Samuel Panzarella v. Amazon.com, Inc.

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Authoring Judge: Justice Sharon Lee

Trial Court Judge: Judge Audrey A. Headrick

An employee filed a claim for workers compensation, alleging he injured his left knee in the course and scope of his employment. The Court of Workers Compensation Claims denied the claim, finding the employee had failed to prove that his knee injury arose primarily out of his employment. The Workers Compensation Appeals Board affirmed. The employee appealed, contending that the evidence preponderated against the judgment of the Court of Workers Compensation Claims. After careful review, we affirm the decision of the Workers Compensation Appeals Board.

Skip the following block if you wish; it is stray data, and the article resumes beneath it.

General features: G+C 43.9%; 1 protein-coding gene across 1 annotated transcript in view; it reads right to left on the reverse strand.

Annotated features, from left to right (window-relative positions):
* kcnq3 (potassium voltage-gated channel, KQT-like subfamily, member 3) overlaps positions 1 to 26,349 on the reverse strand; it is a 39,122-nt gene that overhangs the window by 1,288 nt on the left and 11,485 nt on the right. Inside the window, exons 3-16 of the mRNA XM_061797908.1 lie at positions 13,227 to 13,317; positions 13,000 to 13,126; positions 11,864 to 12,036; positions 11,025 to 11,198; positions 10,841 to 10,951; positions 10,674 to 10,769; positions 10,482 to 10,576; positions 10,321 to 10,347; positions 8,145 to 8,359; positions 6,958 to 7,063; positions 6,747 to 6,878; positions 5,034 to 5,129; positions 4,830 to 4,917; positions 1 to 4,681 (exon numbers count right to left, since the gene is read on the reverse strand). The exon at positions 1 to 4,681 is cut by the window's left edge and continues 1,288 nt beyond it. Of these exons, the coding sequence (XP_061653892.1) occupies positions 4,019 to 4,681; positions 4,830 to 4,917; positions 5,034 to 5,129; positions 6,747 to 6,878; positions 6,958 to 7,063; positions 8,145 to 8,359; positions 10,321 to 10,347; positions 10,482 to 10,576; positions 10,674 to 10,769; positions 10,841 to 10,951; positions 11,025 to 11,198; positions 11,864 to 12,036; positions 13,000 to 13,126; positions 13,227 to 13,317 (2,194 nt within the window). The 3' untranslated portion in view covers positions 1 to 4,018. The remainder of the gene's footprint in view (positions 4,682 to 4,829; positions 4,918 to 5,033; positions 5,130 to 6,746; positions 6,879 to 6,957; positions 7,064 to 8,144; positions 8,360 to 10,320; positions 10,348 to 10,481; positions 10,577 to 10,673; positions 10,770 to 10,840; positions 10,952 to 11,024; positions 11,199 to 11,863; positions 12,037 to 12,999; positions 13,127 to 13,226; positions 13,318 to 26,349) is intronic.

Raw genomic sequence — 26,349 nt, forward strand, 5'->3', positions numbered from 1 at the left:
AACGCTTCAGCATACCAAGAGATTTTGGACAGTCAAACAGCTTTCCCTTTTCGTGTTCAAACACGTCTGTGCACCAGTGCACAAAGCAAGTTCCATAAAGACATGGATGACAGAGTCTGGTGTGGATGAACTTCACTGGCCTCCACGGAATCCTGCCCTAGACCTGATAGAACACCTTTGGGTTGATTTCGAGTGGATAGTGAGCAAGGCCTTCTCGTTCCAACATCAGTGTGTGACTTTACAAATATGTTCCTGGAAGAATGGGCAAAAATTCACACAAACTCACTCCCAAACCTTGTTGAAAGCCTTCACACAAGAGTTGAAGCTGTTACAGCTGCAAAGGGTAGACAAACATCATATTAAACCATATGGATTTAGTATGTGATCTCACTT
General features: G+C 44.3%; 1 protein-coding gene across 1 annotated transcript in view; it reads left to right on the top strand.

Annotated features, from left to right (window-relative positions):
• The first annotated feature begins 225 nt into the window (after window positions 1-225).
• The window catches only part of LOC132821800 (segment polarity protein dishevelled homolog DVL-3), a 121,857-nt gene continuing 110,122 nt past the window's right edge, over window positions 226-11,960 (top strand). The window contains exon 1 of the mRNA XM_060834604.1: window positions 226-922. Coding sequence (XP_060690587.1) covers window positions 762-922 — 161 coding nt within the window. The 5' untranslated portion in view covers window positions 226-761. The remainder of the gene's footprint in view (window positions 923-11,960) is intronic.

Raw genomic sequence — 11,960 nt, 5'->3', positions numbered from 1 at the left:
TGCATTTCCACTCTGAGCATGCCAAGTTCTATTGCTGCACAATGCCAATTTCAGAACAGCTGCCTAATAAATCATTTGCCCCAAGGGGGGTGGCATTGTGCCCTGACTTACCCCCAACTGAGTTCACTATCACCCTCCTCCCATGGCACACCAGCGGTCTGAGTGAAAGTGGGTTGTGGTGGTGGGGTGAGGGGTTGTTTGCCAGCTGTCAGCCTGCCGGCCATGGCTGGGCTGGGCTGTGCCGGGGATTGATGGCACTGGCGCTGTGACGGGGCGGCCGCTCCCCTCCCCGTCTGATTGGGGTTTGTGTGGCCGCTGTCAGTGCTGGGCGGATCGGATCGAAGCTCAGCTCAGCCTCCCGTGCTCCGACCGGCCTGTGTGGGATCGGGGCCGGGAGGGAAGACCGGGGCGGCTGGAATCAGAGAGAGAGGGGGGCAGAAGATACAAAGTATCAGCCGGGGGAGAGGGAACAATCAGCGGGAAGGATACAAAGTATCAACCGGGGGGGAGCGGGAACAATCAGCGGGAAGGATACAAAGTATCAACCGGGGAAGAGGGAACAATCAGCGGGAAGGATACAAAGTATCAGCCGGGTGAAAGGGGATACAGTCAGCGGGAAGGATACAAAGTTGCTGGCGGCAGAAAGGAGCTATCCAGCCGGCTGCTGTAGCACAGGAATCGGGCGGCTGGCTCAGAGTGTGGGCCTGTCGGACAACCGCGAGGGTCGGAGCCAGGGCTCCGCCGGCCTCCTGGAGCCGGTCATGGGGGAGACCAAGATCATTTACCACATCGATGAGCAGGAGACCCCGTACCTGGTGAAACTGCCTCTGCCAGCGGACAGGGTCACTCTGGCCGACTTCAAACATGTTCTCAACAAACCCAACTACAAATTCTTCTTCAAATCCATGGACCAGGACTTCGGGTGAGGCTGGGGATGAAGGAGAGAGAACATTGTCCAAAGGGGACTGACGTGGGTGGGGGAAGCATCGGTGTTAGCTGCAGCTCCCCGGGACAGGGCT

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IN THE SUPREME COURT OF TENNESSEE SPECIAL WORKERS’ COMPENSATION APPEALS PANEL AT KNOXVILLE February 12, 2018 Session SAMUEL PANZARELLA V. AMAZON.COM, INC. Appeal from the Workers’ Compensation Appeals Board Court of Workers’ Compensation Claims No. 2015-01-0383 Audrey A. Headrick, Judge ___________________________________ No. E2017-01135-SC-R3-WC – Mailed April 12, 2018 / Filed May 16, 2018 ___________________________________ An employee filed a claim for workers’ compensation, alleging he injured his left knee in the course and scope of his employment. The Court of Workers’ Compensation Claims denied the claim, finding the employee had failed to prove that his knee injury arose primarily out of his employment. The Workers’ Compensation Appeals Board affirmed. The employee appealed, contending that the evidence preponderated against the judgment of the Court of Workers’ Compensation Claims. After careful review, we affirm the decision of the Workers’ Compensation Appeals Board. Tenn. Code Ann. § 50-6-217(a)(2)(B) (2014 & Supp. 2017) Appeal as of Right; Decision of the Workers’ Compensation Appeals Board Affirmed SHARON G. LEE, J., delivered the opinion of the Court, in which DON R. ASH, SR.J., and ROBERT E. LEE DAVIES, SR.J., joined. Robert A. Wharton, Chattanooga, Tennessee, for the appellant, Samuel Panzarella. W. Troy Hart and Kristen C. Stevenson, Knoxville, Tennessee, for the appellee, Amazon.com, Inc. OPINION I. On November 6, 2015, Samuel Panzarella filed a Petition for Benefit Determination with the Tennessee Division of Workers’ Compensation requesting temporary disability benefits from Amazon.com, Inc. (“Amazon”). Mr. Panzarella alleged that while working for Amazon on August 21, 2015, he injured his left leg when he bent down to pick up a “paper pad” and fell on his left leg. Amazon denied the claim, disputing that the injury arose primarily out of Mr. Panzarella’s employment. Initially, Mr. Panzarella sought an expedited hearing but later requested a trial on the merits. On October 28, 2016, the Court of Workers’ Compensation Claims (“trial court”) heard the case. On November 23, 2016, the trial court issued its ruling, explaining that it considered the hearing to be an expedited hearing, rather than a hearing on the merits, because the extent of Mr. Panzarella’s permanent partial disability had not been determined. The trial court found that Mr. Panzarella was likely to prevail at a hearing on the merits and awarded him temporary disability and medical benefits. Amazon appealed to the Workers’ Compensation Appeals Board (“Appeals Board”). The Appeals Board vacated the trial court’s order and directed the trial court to decide the case on the merits based on the evidence introduced at the October 28, 2016 hearing. On remand, the trial court denied Mr. Panzarella’s claim, finding he had not proven the compensability of his claim by a preponderance of the evidence because the authorized treating physician’s opinion failed to satisfy the requirements of Tennessee Code Annotated section 50-6-102(14) (2014 & Supp. 2015). Mr. Panzarella appealed, arguing that the trial court erred and that he had met his burden of proof that his injury arose primarily out of his employment. A majority of the Appeals Board affirmed the trial court’s decision, holding that Mr. Panzarella failed to prove that his employment contributed more than fifty percent in causing the injury as required by Tennessee Code Annotated section 50-6-102(14)(B) (2014 & Supp. 2015). Mr. Panzarella appealed the decision of the Appeals Board to the Tennessee Supreme Court under Tennessee Code Annotated section 50-6-217(a)(2) (2014). This appeal was referred to the Special Workers’ Compensation Appeals Panel for a hearing and a report of findings of fact and conclusions of law under Tennessee Supreme Court Rule 51. The issue we address is whether the evidence preponderates against the trial court’s conclusion that Mr. Panzarella failed to prove that his left knee injury arose primarily out of his employment with Amazon. We review factual findings of fact by a trial court de novo on the record with a presumption of correctness of the findings, unless the preponderance of evidence is otherwise. Tenn. Code Ann. § 50-6-225(a)(2) (2014 & Supp. 2015). We give the trial court considerable deference because the trial judge had the opportunity to observe and hear witness testimony firsthand. Forman v. Automatic Sys., Inc., 272 S.W.3d 560, 571 2 (Tenn. 2008) (citing Whirlpool Corp. v. Nakhoneinh, 69 S.W.3d 164, 167 (Tenn. 2002)). When the issues involve expert medical testimony presented by deposition, we draw our own conclusion as to the weight and credibility of the testimony. Id. (citations omitted). Mr. Panzarella testified that on August 31, 2014, he began working for Amazon at its Chattanooga facility. He had previously worked at Amazon’s Kentucky facility. Mr. Panzarella’s job at the Chattanooga location consisted of removing items from a conveyor, packing and labeling them, and placing the packages on a nearby conveyor. Mr. Panzarella explained that he ran out of labels between 11:30 p.m. on August 20, 2015, and 12:15 a.m. on August 21, 2015. While on his way to get more labels, Mr. Panzarella noticed a piece of paper on the floor. Mr. Panzarella testified that Amazon had a policy requiring workers to pick up paper from the floor, and he would have violated company rules had he not picked up the paper. Amazon trained its employees on how to safely bend over and pick up items from the floor. Mr. Panzarella explained that as he bent down to pick up the paper, he “felt like somebody [was] wringing a towel behind” his knee. He fell to the floor and landed on his left knee. As Mr. Panzarella was falling, he twisted his left knee. Mr. Panzarella also hit his right knee on the floor when he fell, but did not injure his right knee. When he stood up, he felt a sharp, intense pain behind his left knee and had difficulty walking. Mr. Panzarella tried to resume his duties but could not do so because of the pain in his left leg. He told a nearby employee of his situation, left his work station, and went to AmCare, Amazon’s onsite medical facility. Mr. Panzarella testified the staffer at AmCare said she did not feel like writing out the necessary documentation to send him to the emergency room. Mr. Panzarella told her he would see his doctor in the morning. While at AmCare, Mr. Panzarella filled out a Non Occupational Complaint Report at 1:00 a.m. on August 21, 2015. He reported the onset of his complaint was on “8-21-15” at “11:25 before lunch.” The form asked: “Is there a specific cause for this complaint?” “Unknown at present,” he answered. He described his reason for visiting the medical facility as “[m]uscle spasm in calf that radiated to behind knee caused loss of balance 2 times.” He described the injury as “[m]uscle spasm in left (illegible) leg from ankle to knee.” Mr. Panzarella finished out his shift, but with difficulty. Mr. Panzarella then went to Fast Access Health Care where Jill Yeager, a physician assistant, examined him. Ms. Yeager’s note of August 21, 2015, describes Mr. Panzarella’s complaint as “chronic pain in [right] ankle, compensating on [left] leg caused a fall onto [left] knee.” On August 24, 2015, Ms. Yeager completed Amazon’s “Health Care Provider Request For Medical Information” and stated that Mr. Panzarella could return to work with “limited walking & standing due to knee pain secondary to fall.” Amazon could not accommodate those restrictions and Mr. Panzarella returned 3 home. Mr. Panzarella stated there were jobs he could have performed at the Chattanooga location, but Amazon did not offer him work in any capacity. Mr. Panzarella did not return to work for Amazon. Ms. Yeager ordered an MRI of Mr. Panzarella’s left knee. The MRI, performed on September 17, 2015, revealed strains of the anterior cruciate ligament (“ACL”), the medial collateral ligament (“MCL”), and a possible meniscus tear. Amazon provided Mr. Panzarella with a panel of orthopedic physicians, and he chose Dr. Barry Vaughn, an orthopedic surgeon, as his authorized treating physician. On November 24, 2015, Dr. Vaughn examined Mr. Panzarella and reviewed his MRI report. Mr. Panzarella told Dr. Vaughn that as he was walking back to his workstation at Amazon, he bent down to pick up a piece of paper. When he bent down, Mr. Panzarella felt pain in the backside of his left knee. His lower leg tightened up and he twisted his knee and fell, hitting the floor. Based on this medical history, Dr. Vaughn’s examination of Mr. Panzarella, and the MRI report, Dr. Vaughn diagnosed Mr. Panzarella with a medial meniscus tear of the left knee and sprains of his ACL and MCL. Dr. Vaughn recommended arthroscopic surgery to treat the meniscus tear and conservative treatment for the ligament sprains. Dr. Vaughn restricted Mr. Panzarella to sedentary work. Describing the typical cause of a meniscus tear, Dr. Vaughn stated that “[u]sually a meniscus tear is caused by a twisting-type injury. The meniscus is a small piece of cartilage and it can become trapped between the bones, and when it’s twisted, it will tear. So, usually, a twist of some fashion is what causes that to tear.” In Dr. Vaughn’s opinion, the sprains of the ACL and MCL were caused “[m]ost likely [by] the fall landing on his knee.” Dr. Vaughn agreed that Mr. Panzarella did not state that he slipped or tripped over anything or that he fell because of any hazard on the floor. Dr. Vaughn agreed with the statement that Mr. Panzarella’s “knee or leg could have given out and he could have developed this cramp whether he was at work or anywhere else doing this maneuver.” Dr. Vaughn agreed that Mr. Panzarella’s weight, which was noted to be 360 pounds, could have been a factor in causing him to lose his balance. II. An employee must prove every element of the claim by a preponderance of the evidence. Tenn. Code Ann. § 50-6-239(c)(6) (2014 & Supp. 2017). Causation must be established by expert medical evidence, except in the most obvious cases. Trosper v. Armstrong Wood Products, Inc., 273 S.W.3d 598, 604 (Tenn. 2008). Mr. Panzarella had to prove that his left knee injury arose primarily out of and in the course and scope of his employment with Amazon. Tenn. Code Ann. § 50-6-102(14) (2014 & Supp. 2015). An injury arises primarily out of and in the course and scope of employment only if the 4 employee shows by a preponderance of the evidence that his employment contributed more than fifty percent in causing the injury, considering all causes. Id. § 50-6-102(14)(B). To establish that an injury causes disablement, the employee must show by a reasonable degree of medical certainty that the employment contributed more than fifty percent in causing the disablement, considering all causes. Id. § 50-6-102(14)(C). “‘Shown to a reasonable degree of medical certainty’ means that, in the opinion of the physician, it is more likely than not considering all causes, as opposed to speculation or possibility.” Id. § 50-6-102(14)(D). We presume the opinion of the treating physician, selected by the employee from the employer’s designated panel of physicians, is correct on the issue of causation; however, this presumption is rebuttable by a preponderance of the evidence. Id. § 50-6-102(14)(E). After the incident, Mr. Panzarella stated on Amazon’s medical facility input form that the specific cause for his complaint was “unknown at present.” His complaint was “[m]uscle spasm in calf that radiated to behind knee caused loss of balance 2 times.” He described the injury as “[m]uscle spasm in left (illegible) leg from ankle to knee.” He did not claim his injury was job-related or that he had fallen onto his knee while picking up paper on the floor. Ms. Yeager’s clinical note from the morning of August 21, 2015, describes Mr. Panzarella’s chief complaint as “leg pain, legs ‘buckle,’ fell to the floor.” She also recorded a history of “chronic pain in [right] ankle, compensating on [left] leg & caused a fall onto [left] knee.” Again, there is no report of a work-related fall. Dr. Vaughn’s testimony, based upon Mr. Panzarella’s description of falling while bending over to pick up a piece of paper, is more favorable to Mr. Panzarella. Dr. Vaughn stated that a meniscus tear, such as Mr. Panzarella suffered, is “usually caused by a twisting-type injury” and that Mr. Panzarella reported twisting his knee as he fell. Dr. Vaughn acknowledged that Mr. Panzarella told Ms. Yeager he had leg pain and chronic right ankle pain, that a leg cramp could occur outside the work environment, and that Mr. Panzarella’s obesity could have caused him to lose his balance and fall. Mr. Panzarella was required to prove, by a preponderance of the evidence, that his employment at Amazon contributed more than fifty percent in causing his left knee injury. To satisfy his burden of proof, Mr. Panzarella had to show by expert medical testimony, within a reasonable degree of medical certainty, that it is more likely than not that his employment contributed more than fifty percent in causing the disablement. Dr. Vaughn’s testimony failed to show, by a preponderance of the evidence, that Mr. Panzarella’s employment contributed more than fifty percent in causing his left knee injury. Dr. Vaughn did not testify within a reasonable degree of medical certainty, either directly or indirectly, that Mr. Panzarella’s work activity more likely than not contributed more than fifty percent in causing the injury, considering all factors. Dr. Vaughn 5 acknowledged that there were other possible causes of the fall, such as a leg cramp or obesity. Mr. Panzarella was not required to disprove all possible causes of his injury, but he was required to prove that the injury arose primarily out of his employment. Dr. Vaughn’s testimony, however, fell short of establishing, by a preponderance of the evidence, the necessary causal link between Mr. Panzarella’s employment and his knee injury. See Willis v. All Staff, No. M2016-01143-SC-R3-WC, 2017 WL 3311318, at *5 (Tenn. Workers’ Comp. Panel Aug. 3, 2017) (finding that the employee failed to satisfy his burden of proof when medical testimony indicated that the employee’s work activities “could have” contributed to the injury or were a “possible” cause of the injury); Payne v. D & D Elec., No. E2016-01177-SC-R3-WC, 2017 WL 1402116, at *4 (Tenn. Workers’ Comp. Panel Apr. 18, 2017) (holding that medical testimony that the workplace accident was at least part of the cause of the employee’s medical problem was insufficient to satisfy employee’s burden of proof); Gribble v. Alcoa Inc., No. E2015-02113-SC-R3WC, 2016 WL 6883720, at *4 (Tenn. Workers’ Comp. Panel Nov. 21, 2016) (holding that the employee did not carry his burden of proof where the medical testimony, when considered in its totality, was conjectural and speculative). Based on our review of the record, we conclude that the evidence does not preponderate against the trial court’s finding that Mr. Panzarella failed to sustain his burden of proof that his injury arose primarily out of his employment as required by Tennessee Code Annotated section 50-6-102(14) (2014 & Supp. 2015). Conclusion We affirm the decision of the Workers’ Compensation Appeals Board and tax the costs to Samuel Panzarella and his surety, for which execution may issue if necessary. _________________________________ SHARON G. LEE, JUSTICE 6 IN THE SUPREME COURT OF TENNESSEE SPECIAL WORKERS’ COMPENSATION APPEALS PANEL AT KNOXVILLE SAMUEL PANZARELLA v. AMAZON.COM, INC. Workers’ Compensation Appeals Board No. 2015-01-0383 ___________________________________ No. E2017-01135-SC-R3-WC ___________________________________ JUDGMENT ORDER This case is before the Court upon the entire record, including the order of referral to the Special Workers’ Compensation Appeals Panel, and the Panel’s Memorandum Opinion setting forth its findings of fact and conclusions of law, which are incorporated herein by reference. Whereupon, it appears to the Court that the Memorandum Opinion of the Panel should be accepted and approved; and It is, therefore, ordered that the Panel’s findings of fact and conclusions of law are adopted and affirmed, and the decision of the Panel is made the judgment of the Court. Costs are assessed to Samuel Panzarella, for which execution may issue if necessary. It is so ORDERED. PER CURIAM 7